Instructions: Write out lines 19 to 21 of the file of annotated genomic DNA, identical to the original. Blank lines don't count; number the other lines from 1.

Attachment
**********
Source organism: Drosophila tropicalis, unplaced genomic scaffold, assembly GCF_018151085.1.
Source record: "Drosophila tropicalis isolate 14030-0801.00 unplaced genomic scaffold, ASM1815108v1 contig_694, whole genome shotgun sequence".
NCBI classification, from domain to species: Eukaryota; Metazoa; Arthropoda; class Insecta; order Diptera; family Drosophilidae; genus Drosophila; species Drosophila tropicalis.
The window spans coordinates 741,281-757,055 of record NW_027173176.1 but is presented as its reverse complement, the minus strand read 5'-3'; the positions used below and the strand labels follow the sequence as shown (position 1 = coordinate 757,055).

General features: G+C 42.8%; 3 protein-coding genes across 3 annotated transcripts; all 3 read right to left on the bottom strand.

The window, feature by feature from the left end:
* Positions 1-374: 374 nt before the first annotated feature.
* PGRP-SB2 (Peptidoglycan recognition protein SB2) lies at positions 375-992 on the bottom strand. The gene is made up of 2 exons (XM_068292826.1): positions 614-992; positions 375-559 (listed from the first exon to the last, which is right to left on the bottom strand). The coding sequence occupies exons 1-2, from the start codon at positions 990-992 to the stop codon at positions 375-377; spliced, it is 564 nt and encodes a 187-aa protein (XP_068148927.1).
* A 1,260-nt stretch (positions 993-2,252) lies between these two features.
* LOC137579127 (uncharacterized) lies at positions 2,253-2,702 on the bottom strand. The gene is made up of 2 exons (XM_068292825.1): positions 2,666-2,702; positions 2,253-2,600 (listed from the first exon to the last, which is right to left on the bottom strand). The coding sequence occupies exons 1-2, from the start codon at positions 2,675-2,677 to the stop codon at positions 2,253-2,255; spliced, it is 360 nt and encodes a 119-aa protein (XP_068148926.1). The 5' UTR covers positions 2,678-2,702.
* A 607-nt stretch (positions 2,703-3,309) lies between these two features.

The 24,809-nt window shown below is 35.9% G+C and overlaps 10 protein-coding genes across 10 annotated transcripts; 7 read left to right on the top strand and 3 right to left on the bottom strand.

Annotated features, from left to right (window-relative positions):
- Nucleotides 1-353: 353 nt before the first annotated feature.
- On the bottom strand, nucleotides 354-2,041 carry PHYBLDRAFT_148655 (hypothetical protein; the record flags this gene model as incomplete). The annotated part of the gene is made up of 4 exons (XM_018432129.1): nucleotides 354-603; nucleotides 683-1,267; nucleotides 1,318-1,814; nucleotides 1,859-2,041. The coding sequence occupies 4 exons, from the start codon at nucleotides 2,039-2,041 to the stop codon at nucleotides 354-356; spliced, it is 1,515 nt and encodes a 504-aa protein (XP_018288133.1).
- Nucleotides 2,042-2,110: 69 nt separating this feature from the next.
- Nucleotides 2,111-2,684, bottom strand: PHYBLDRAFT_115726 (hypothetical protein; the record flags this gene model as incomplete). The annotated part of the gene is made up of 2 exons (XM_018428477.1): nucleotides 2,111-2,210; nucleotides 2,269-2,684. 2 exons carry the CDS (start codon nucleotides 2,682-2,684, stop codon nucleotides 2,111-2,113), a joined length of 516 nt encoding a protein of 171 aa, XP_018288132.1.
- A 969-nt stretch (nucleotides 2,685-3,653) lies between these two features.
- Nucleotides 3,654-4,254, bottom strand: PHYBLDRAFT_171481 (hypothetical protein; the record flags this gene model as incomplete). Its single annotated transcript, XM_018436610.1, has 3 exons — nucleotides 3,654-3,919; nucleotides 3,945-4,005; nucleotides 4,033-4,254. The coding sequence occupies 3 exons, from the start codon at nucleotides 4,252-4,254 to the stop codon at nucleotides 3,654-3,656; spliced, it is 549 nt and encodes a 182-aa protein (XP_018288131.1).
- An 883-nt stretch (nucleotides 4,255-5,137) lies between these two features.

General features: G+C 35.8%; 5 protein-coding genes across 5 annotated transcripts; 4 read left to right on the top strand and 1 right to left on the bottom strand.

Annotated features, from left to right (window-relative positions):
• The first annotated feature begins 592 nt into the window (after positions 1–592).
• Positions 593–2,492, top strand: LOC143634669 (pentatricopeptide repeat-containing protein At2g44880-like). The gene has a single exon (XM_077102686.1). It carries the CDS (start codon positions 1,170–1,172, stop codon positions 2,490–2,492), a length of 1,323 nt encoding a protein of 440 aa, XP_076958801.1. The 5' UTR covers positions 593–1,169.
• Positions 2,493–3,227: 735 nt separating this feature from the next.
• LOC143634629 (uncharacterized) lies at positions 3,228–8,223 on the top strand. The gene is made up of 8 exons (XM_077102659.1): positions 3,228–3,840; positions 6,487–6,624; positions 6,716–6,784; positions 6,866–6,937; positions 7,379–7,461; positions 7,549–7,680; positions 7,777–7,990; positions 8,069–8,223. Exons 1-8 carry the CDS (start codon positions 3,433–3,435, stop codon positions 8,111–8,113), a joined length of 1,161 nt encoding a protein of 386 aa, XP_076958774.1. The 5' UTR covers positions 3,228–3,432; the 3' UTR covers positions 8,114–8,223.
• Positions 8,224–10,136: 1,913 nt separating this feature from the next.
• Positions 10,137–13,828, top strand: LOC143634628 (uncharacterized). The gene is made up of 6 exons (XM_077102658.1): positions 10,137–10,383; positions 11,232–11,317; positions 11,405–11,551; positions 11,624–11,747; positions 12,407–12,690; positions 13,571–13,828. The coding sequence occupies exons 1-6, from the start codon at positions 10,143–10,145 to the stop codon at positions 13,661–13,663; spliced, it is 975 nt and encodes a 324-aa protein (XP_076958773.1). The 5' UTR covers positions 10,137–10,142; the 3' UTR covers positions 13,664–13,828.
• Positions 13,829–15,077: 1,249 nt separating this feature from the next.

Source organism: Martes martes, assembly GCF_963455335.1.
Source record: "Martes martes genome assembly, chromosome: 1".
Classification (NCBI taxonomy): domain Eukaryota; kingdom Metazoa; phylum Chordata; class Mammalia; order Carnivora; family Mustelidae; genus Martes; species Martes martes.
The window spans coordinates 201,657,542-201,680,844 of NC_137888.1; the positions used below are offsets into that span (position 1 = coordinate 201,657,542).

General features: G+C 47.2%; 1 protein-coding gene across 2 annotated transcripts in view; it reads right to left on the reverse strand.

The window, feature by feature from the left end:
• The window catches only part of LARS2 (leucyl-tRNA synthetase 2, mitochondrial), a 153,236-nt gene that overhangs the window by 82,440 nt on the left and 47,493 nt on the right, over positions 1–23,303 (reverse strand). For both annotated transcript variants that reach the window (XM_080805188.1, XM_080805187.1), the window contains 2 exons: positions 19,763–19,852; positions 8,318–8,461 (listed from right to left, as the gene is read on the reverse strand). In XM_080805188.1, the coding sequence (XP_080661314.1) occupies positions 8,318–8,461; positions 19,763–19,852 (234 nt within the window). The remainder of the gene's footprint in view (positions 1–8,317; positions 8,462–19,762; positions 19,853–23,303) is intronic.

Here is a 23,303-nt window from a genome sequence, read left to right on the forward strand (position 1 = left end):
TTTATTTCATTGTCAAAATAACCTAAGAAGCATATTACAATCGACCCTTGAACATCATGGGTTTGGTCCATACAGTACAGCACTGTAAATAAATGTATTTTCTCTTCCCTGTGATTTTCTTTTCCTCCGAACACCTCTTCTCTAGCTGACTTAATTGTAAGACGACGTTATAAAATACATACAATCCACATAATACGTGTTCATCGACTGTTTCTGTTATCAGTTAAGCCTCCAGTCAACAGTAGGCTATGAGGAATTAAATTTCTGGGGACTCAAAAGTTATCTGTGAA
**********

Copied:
- Nucleotides 3,654-4,254, bottom strand: PHYBLDRAFT_171481 (hypothetical protein; the record flags this gene model as incomplete). Its single annotated transcript, XM_018436610.1, has 3 exons — nucleotides 3,654-3,919; nucleotides 3,945-4,005; nucleotides 4,033-4,254. The coding sequence occupies 3 exons, from the start codon at nucleotides 4,252-4,254 to the stop codon at nucleotides 3,654-3,656; spliced, it is 549 nt and encodes a 182-aa protein (XP_018288131.1).
- An 883-nt stretch (nucleotides 4,255-5,137) lies between these two features.

General features: G+C 35.8%; 5 protein-coding genes across 5 annotated transcripts; 4 read left to right on the top strand and 1 right to left on the bottom strand.